Diesel Price Resumes Decline

Trucking’s Main Fuel Sheds 1.4¢ to $3.801 a Gallon
Trucks fueling at a truck stop
Diesel prices dropped 2.4 cents a gallon on average in the Central Atlantic region. (THEPALMER/Getty Images)

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Diesel prices slipped 1.4 cents a gallon to settle at a national average of $3.801, according to Energy Information Administration data released June 26.

The national average resumed its decline after rising for just the fifth time all year June 19 — a 2.1-cent increase. The other price increases happened April 17 and three times in January.

Diesel prices fell in all 10 regions in EIA’s most recent weekly survey, ranging from a high of 2.4 cents a gallon in the Central Atlantic to a half-cent in the Midwest.

The average nationwide cost for a gallon of diesel is $1.982 lower than at this time in 2022.

However, prices have hovered either side of the $3.80 mark for the past three weeks’ data releases after starting June by breaching the level for the first time since Jan. 24, 2022.

As is the case in the wholesale diesel futures market and much of the wider energy complex, there is a battle going on between the bears and the bulls, Price Futures Group oil trader Phil Flynn told Transport Topics in an interview June 28.

Diesel demand has been pretty solid, Flynn said, and that offers a major upside risk for prices.

Demand is especially strong in certain pockets of the country, said Debnil Chowdhury, S&P Global Commodity Insights vice president Americas head of refining and marketing. Demand is near five-year highs on the East Coast and Gulf Coast, he said, although the latter is to be expected, given that U.S. oil production remains elevated compared with historical marks.

Still, on a countrywide basis, the number of trucks available exceeds demand by a large margin, Logistics Plus Chief Operating Officer Yuriy Ostapyak said in an interview. There has been a slowdown in raw material shipping, he said, among other things.

Logistics Plus ranks No. 100 on the Transport Topics Top 100 list of the largest logistics firms in North America, and No. 45 on the TT list of dry storage warehousing firms.

Wider economic concerns, particularly about the Federal Reserve raising interest rates, are capping the upside for diesel, gasoline and crude, Flynn said.


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Fed Chair Jerome Powell told the U.S. Senate Committee on Banking, Housing, and Urban Affairs June 22 that inflation remains higher than the central bank is comfortable with, and it was taking a wait-and-see approach at present.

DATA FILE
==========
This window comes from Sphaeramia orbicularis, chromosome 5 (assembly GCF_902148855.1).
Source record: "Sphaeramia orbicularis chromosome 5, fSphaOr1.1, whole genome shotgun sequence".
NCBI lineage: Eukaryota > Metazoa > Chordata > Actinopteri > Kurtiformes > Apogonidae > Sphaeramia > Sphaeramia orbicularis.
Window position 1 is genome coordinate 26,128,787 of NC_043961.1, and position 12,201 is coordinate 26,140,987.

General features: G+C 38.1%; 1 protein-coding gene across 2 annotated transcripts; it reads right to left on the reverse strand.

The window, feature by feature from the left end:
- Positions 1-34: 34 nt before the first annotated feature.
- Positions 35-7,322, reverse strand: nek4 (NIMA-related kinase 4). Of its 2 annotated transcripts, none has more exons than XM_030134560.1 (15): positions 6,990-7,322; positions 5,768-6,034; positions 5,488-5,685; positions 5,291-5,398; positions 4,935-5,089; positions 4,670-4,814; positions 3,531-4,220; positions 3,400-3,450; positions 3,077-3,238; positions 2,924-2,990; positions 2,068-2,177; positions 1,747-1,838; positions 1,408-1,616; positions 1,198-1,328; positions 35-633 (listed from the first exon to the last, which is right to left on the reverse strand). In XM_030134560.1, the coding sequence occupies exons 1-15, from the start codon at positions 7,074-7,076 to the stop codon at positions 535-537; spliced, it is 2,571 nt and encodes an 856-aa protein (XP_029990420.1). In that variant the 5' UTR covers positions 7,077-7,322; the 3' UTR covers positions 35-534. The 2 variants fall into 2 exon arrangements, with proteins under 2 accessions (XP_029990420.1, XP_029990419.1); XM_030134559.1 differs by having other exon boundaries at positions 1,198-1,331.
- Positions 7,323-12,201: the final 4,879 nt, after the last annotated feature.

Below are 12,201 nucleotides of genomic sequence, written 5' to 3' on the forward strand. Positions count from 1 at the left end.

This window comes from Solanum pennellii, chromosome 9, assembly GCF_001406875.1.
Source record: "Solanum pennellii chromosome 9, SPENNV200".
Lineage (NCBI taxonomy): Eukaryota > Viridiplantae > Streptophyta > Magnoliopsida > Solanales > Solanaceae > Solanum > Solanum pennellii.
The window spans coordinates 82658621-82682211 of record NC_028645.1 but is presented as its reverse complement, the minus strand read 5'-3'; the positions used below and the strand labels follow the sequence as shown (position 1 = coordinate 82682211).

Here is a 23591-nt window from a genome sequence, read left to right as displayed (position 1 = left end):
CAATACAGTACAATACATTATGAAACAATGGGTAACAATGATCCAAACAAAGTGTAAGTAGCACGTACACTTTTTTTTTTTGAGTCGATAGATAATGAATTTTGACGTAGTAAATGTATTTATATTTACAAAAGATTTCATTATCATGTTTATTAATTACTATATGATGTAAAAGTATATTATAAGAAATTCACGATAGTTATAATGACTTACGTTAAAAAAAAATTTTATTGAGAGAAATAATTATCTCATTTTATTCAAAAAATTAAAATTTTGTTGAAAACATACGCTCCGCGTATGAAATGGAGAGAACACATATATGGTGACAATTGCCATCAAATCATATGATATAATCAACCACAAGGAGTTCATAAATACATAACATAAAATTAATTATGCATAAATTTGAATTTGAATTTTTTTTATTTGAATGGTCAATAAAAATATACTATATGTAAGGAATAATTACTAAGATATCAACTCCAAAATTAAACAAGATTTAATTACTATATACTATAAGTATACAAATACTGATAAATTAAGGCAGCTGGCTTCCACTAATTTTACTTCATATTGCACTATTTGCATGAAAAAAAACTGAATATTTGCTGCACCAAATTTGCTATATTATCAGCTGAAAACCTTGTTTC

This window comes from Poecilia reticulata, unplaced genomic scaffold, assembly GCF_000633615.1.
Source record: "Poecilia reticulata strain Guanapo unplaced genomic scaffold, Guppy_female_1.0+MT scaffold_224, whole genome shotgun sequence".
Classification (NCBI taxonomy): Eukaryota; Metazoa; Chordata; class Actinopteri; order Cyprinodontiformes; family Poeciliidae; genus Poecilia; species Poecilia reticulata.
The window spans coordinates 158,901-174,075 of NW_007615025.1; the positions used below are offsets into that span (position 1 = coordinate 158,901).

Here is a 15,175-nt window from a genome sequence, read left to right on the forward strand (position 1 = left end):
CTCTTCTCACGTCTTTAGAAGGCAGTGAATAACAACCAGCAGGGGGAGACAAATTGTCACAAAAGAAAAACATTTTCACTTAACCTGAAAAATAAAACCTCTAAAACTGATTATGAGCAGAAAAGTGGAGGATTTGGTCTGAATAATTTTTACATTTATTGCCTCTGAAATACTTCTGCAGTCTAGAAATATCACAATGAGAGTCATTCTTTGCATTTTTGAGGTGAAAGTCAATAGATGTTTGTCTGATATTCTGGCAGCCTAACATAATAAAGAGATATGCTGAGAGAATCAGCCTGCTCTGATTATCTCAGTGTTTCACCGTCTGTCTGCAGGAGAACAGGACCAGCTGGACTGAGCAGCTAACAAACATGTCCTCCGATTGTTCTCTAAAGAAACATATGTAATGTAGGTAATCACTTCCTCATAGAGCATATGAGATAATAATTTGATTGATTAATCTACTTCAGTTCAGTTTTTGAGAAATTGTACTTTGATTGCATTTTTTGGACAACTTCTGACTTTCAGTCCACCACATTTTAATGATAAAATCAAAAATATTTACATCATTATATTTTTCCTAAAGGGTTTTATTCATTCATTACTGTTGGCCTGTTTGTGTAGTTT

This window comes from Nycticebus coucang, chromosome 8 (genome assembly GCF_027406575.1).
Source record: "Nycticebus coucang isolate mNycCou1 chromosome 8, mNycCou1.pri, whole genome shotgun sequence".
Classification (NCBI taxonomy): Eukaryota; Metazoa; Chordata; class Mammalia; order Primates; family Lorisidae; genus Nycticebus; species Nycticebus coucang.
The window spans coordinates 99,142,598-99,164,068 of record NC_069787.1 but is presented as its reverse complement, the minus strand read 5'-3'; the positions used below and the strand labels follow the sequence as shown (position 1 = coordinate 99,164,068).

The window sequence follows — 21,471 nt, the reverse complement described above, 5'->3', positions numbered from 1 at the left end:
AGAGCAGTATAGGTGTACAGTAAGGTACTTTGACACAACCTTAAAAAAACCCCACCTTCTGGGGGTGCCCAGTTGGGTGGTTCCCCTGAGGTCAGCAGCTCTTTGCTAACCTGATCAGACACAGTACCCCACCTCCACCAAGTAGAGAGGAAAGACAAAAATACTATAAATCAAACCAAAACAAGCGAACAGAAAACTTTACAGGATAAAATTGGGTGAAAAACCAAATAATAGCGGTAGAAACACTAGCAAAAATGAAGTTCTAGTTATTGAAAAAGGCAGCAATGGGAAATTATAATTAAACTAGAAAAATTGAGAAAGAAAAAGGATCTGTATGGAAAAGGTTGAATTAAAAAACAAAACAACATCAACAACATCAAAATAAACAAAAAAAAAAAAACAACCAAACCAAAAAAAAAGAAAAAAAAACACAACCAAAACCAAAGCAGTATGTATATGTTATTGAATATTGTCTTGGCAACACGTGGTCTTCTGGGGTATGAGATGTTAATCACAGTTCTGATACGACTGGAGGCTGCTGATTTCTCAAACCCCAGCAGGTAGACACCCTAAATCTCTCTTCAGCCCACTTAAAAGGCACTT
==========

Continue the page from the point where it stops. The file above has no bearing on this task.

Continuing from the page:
Powell said more rate increases are likely, and the first could come as early as July, according to reports. The next rate setting Federal Open Market Committee meeting is scheduled for July 25-26.

Wholesale diesel prices could be a lot higher, given where supplies are globally, Flynn said. EIA data released June 28 showed domestic distillate stocks rose 100,000 barrels week-on-week in the seven days that ended June 23, but remain 14% below the five-year average for this time of year.

Diesel output is lagging too. U.S. refineries operated at 92.2% of capacity in the most recent week, EIA data shows, compared with around 95% a year earlier.

There have been unplanned outages on the Gulf Coast, including at Marathon Petroleum’s Galveston Bay reformer in Texas and a crude distillation unit at Calcasieu Refining in Louisiana, Chowdhury said.

On top of that, more of the crude barrel is being used for products other than trucking’s main fuel.

The most recent week’s U.S. gasoline output rose 300,000 barrels a day to 10.1 million barrels per day. Meantime, distillate output fell a similar amount to 4.7 million barrels a day, its lowest level since the start of May, according to EIA data.

That’s despite WTI refinery cracks for diesel, the profit made by producers, strengthening. Tom Kloza, global head of energy analysis at price reporting agency Opis, noted in a tweet that Gulf Coast cracks increased more than $5 a barrel to more than $30 a barrel between late May and late June, while California cracks jumped more than $10 a barrel.

U.S. On-Highway Diesel Fuel Prices

EIA regional fuel chart


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